One of the cool features of Mirroring and Always On Availability Groups is Automatic Page Repair. With Mirroring or Availability Groups, when SQL Server encounters certain types of corruption it will look to the Mirror/Replicas to see if they have a clean copy of the page. If they do, it will repair the page in the Principal/Primary and make your life easy. Obviously any occurrence of corruption requires further investigation, but this is a handy feature where SQL Server can bail you out of certain scenarios. In this post I will step through an example of what happens when you corrupt a page in a normal database and then what happens when you corrupt the same page in a database that is part of an Availability Group.

For this example I have two SQL Server 2012 servers (V-SQL1, V-SQL2) that live on a Windows Server Failover Cluster. They are both part of an Availability Group (AG1) that contains the BaseballData database. These replicas are in synchronous commit mode. V-SQL1 also has a copy of the BaseballData database called BaseballData2.


We will start by corrupting a page in BaseballData2 to see how SQL Server normally behaves when it encounters corruption, and then we will do the same thing with the AG database (BaseballData). Let’s begin by picking a random page to corrupt.



Here we have picked page 7071 slot 33 of file 1 which contains data about the 1942 Yankees.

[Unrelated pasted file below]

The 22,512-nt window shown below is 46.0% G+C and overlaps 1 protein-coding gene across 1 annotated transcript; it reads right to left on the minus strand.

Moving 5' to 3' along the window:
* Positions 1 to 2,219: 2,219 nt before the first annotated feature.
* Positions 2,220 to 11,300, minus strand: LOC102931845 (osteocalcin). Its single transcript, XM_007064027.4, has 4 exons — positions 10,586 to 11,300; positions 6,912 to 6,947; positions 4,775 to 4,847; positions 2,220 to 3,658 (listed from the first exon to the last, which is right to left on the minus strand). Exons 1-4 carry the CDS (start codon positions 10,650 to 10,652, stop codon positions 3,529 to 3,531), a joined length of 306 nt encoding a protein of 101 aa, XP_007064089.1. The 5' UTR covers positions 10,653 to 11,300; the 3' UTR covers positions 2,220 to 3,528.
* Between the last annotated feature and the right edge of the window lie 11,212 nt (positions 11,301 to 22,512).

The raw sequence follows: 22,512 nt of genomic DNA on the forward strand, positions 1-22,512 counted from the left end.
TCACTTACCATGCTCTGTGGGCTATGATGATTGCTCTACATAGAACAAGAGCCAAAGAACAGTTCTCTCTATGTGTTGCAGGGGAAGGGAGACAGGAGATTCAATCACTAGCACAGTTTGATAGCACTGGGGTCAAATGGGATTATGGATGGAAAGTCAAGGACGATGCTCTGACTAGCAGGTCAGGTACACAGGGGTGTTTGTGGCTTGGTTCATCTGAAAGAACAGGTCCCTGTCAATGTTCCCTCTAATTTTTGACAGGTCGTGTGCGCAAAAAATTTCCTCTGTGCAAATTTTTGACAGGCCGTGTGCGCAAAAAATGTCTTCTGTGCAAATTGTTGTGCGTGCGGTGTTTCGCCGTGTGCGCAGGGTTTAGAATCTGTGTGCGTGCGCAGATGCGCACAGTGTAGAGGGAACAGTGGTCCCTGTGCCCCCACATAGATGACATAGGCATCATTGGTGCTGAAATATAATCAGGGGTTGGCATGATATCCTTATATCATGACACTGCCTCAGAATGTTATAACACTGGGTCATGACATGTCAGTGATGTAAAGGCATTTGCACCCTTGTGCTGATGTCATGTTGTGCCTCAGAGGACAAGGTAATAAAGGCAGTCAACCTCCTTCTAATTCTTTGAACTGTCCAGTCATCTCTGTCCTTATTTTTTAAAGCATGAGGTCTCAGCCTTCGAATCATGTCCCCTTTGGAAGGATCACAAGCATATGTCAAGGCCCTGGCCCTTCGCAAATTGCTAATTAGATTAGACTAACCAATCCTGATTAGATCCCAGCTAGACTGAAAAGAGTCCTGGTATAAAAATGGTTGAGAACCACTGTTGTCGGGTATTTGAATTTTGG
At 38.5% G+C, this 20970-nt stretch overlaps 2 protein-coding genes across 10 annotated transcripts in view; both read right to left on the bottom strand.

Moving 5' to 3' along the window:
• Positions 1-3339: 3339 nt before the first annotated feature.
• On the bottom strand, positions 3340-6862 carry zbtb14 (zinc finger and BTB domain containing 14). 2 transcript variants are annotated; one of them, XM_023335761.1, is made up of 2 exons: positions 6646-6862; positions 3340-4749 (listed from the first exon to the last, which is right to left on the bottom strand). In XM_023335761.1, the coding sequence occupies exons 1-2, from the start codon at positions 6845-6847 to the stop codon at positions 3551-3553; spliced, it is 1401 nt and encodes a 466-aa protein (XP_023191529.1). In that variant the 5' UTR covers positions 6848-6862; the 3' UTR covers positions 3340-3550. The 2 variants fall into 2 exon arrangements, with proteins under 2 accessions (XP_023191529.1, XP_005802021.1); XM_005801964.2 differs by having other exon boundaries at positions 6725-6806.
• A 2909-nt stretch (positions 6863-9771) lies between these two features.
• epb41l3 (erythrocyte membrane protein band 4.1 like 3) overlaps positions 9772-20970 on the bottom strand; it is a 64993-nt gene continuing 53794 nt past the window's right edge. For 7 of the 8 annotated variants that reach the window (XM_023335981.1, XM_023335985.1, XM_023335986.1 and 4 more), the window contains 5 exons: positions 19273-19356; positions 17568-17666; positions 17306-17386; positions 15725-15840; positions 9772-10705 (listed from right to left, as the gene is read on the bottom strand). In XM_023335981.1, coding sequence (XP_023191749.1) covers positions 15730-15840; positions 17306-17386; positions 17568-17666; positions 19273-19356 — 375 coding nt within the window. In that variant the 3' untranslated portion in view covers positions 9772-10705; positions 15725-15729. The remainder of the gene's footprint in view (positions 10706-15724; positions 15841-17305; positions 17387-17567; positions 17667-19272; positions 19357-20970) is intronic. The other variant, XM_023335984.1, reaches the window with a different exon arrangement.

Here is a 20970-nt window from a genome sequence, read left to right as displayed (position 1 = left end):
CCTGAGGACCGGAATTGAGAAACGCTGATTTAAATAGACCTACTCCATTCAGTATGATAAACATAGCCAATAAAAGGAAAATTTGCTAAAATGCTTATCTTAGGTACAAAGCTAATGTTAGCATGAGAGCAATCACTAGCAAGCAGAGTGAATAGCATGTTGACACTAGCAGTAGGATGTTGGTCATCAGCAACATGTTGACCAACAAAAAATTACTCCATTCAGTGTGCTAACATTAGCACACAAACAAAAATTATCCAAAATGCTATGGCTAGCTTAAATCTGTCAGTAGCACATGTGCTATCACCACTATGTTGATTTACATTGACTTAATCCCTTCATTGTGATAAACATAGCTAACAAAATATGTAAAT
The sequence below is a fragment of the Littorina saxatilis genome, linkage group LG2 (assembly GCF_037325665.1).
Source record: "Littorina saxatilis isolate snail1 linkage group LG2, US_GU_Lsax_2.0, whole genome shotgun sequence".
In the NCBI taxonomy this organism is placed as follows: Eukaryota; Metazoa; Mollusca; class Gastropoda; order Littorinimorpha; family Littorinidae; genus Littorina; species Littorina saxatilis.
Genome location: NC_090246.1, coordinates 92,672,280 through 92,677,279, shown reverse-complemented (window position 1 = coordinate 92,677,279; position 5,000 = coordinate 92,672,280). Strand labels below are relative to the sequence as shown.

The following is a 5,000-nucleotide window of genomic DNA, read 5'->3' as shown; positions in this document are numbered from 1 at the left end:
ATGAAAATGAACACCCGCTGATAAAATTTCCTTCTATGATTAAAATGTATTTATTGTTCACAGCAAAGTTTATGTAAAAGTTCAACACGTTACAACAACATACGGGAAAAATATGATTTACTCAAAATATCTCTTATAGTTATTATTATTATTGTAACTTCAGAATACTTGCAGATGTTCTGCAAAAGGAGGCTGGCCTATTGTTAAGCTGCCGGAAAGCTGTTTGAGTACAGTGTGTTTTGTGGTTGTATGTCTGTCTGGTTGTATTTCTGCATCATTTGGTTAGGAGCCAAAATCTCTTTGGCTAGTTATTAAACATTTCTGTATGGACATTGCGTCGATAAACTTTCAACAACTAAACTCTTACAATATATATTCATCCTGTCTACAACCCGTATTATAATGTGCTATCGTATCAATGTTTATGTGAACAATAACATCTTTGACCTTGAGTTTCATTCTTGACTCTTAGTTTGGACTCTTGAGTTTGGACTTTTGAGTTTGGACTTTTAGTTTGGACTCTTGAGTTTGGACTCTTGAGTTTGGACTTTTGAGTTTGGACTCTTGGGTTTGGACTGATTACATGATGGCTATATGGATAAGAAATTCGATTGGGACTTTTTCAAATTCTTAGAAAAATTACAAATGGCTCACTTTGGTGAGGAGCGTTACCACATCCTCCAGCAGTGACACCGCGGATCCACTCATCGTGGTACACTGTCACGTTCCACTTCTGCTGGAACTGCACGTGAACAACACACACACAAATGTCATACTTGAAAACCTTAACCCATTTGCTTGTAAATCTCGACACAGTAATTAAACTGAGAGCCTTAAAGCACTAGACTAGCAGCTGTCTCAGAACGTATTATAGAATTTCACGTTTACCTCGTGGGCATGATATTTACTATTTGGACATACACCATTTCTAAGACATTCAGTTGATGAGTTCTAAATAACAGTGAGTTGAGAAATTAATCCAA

Next we are going to use a hex editor to corrupt the page we previously identified by writing some zeroes to the file. We will first need to take the database offline.


Now that it is corrupt, lets bring the database back online and try to retrieve some information about the 1942 Yankees.


As you can see, we encountered an invalid checksum. In this situation, our best bet is to go to a backup to get that data back. Let’s take a look at msdb..suspect_pages and sys.dm_hadr_auto_page_repair.


We can see our corrupt page in suspect_pages and we see nothing in dm_hadr_auto_page_repair. As you can probably guess, we will see something in dm_hadr_auto_page_repair later in this example. Let’s go ahead and step through the same process on the BaseballData database. To do this, I will stop the V-SQL1 instance (causing failover) and edit the data file the same way as we did for BaseballData2. I will then start the instance back up.




Now that our instance is running again, let’s fail back to V-SQL1 and then try to run our select statement.


It threw the same error, great example right? Let’s try again and see what happens.


Success! It looks like Automatic Page Repair had our back. We can verify this by querying suspect_pages and dm_hadr_auto_page_repair.


Now we see our page listed in dm_hadr_auto_page_repair, because SQL Server repaired that page with Automatic Page Repair. Running CHECKDB returns no errors as our corruption has successfully been repaired.

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